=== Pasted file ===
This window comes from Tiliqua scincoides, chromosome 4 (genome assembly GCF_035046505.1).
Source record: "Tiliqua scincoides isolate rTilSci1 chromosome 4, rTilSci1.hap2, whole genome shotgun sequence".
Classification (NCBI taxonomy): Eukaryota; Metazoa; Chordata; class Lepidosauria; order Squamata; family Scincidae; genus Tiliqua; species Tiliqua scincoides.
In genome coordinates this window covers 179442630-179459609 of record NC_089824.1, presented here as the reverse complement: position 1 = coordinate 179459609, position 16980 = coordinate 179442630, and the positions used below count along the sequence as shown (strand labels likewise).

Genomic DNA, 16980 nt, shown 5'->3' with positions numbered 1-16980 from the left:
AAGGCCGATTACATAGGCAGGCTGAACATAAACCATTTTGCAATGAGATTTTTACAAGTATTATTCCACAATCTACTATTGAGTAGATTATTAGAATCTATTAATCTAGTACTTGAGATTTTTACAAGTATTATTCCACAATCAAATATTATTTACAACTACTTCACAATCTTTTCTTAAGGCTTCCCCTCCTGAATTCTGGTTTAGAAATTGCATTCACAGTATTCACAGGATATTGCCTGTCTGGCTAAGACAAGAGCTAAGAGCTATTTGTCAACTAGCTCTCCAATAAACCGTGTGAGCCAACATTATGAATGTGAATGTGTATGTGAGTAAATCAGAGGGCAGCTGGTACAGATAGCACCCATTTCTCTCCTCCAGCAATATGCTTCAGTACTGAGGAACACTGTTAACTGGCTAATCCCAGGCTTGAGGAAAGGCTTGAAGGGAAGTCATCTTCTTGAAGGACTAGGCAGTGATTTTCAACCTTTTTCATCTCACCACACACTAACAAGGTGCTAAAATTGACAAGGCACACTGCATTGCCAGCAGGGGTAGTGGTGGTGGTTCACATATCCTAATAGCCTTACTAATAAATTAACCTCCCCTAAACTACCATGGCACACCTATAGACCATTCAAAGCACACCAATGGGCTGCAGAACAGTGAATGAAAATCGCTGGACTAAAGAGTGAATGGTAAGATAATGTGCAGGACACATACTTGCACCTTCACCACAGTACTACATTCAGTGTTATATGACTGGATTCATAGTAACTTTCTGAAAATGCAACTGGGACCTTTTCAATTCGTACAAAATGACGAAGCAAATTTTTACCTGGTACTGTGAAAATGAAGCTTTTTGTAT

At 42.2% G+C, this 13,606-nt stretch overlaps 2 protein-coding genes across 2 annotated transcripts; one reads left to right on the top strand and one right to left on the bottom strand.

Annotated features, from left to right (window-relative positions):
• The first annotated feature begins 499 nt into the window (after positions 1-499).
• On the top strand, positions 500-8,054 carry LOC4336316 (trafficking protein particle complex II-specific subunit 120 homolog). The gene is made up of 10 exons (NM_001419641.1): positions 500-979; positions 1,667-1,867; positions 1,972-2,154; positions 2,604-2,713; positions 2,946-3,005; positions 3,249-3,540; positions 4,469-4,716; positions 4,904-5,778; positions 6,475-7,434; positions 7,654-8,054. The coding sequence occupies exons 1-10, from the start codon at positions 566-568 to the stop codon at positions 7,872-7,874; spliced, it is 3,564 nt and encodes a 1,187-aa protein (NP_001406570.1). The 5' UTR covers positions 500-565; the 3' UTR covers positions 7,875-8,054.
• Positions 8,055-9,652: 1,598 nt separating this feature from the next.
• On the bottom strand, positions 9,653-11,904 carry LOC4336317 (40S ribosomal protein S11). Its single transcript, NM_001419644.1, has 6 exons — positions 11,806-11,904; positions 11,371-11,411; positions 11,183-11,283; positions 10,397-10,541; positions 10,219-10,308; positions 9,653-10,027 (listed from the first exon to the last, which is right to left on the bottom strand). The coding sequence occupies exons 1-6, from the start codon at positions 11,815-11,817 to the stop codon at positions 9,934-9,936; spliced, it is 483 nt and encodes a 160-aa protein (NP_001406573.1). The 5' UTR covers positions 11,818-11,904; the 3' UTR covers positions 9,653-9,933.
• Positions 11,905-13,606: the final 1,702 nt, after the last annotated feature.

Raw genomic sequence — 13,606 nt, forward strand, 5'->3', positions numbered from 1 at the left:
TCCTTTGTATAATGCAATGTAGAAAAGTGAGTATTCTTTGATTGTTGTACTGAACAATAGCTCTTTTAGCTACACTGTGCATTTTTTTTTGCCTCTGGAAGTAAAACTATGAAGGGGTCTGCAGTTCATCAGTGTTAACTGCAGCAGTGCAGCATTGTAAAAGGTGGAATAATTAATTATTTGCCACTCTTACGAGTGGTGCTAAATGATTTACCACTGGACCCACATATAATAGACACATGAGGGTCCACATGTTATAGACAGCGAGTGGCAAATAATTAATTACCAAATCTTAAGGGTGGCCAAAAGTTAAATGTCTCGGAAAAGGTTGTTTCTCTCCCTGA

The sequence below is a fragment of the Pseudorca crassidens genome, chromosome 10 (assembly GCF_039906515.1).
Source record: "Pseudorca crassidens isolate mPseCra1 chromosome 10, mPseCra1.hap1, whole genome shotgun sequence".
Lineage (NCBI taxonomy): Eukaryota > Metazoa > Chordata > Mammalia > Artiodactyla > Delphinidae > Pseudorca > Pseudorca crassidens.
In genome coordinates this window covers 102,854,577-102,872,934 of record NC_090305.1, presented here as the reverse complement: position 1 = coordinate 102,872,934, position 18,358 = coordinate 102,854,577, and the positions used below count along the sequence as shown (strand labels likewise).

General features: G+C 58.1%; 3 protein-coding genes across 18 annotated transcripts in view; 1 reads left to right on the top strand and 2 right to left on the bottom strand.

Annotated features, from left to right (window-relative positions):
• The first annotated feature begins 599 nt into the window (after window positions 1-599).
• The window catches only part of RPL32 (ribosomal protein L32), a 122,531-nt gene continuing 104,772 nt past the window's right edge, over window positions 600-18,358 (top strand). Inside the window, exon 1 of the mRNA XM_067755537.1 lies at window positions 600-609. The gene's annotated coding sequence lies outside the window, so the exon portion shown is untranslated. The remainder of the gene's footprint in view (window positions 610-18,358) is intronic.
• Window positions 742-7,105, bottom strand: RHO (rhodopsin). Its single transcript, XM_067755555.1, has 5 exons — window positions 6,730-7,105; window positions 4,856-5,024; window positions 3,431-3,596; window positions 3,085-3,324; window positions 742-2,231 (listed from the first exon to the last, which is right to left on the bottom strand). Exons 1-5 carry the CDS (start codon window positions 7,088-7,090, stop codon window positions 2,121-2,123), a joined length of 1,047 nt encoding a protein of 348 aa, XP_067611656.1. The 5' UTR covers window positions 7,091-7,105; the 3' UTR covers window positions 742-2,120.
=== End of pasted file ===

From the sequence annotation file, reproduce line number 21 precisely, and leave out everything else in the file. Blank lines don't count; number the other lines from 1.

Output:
Annotated features, from left to right (window-relative positions):